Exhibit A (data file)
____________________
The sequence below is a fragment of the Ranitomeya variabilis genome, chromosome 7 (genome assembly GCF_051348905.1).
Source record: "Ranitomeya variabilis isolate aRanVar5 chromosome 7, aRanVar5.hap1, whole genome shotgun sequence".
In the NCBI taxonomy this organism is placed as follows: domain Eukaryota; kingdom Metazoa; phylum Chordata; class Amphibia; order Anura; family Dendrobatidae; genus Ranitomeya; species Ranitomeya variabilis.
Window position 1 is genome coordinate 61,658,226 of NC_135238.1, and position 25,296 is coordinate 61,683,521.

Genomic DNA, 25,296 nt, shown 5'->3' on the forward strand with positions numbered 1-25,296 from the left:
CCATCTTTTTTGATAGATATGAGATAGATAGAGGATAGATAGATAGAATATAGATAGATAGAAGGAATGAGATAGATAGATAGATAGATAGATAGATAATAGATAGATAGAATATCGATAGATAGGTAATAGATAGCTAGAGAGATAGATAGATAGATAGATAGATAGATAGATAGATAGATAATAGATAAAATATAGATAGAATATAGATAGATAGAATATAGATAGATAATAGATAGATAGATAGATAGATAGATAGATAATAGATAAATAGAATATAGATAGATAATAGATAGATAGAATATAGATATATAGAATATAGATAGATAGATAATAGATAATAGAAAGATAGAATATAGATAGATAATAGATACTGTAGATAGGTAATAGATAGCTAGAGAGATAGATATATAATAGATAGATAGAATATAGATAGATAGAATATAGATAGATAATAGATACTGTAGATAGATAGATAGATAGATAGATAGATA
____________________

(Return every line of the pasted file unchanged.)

The sequence below is a fragment of the Ranitomeya variabilis genome, chromosome 7 (genome assembly GCF_051348905.1).
Source record: "Ranitomeya variabilis isolate aRanVar5 chromosome 7, aRanVar5.hap1, whole genome shotgun sequence".
In the NCBI taxonomy this organism is placed as follows: domain Eukaryota; kingdom Metazoa; phylum Chordata; class Amphibia; order Anura; family Dendrobatidae; genus Ranitomeya; species Ranitomeya variabilis.
Window position 1 is genome coordinate 61,658,226 of NC_135238.1, and position 25,296 is coordinate 61,683,521.

Genomic DNA, 25,296 nt, shown 5'->3' on the forward strand with positions numbered 1-25,296 from the left:
CCATCTTTTTTGATAGATATGAGATAGATAGAGGATAGATAGATAGAATATAGATAGATAGAAGGAATGAGATAGATAGATAGATAGATAGATAGATAATAGATAGATAGAATATCGATAGATAGGTAATAGATAGCTAGAGAGATAGATAGATAGATAGATAGATAGATAGATAGATAGATAATAGATAAAATATAGATAGAATATAGATAGATAGAATATAGATAGATAATAGATAGATAGATAGATAGATAGATAGATAATAGATAAATAGAATATAGATAGATAATAGATAGATAGAATATAGATATATAGAATATAGATAGATAGATAATAGATAATAGAAAGATAGAATATAGATAGATAATAGATACTGTAGATAGGTAATAGATAGCTAGAGAGATAGATATATAATAGATAGATAGAATATAGATAGATAGAATATAGATAGATAATAGATACTGTAGATAGATAGATAGATAGATAGATAGATA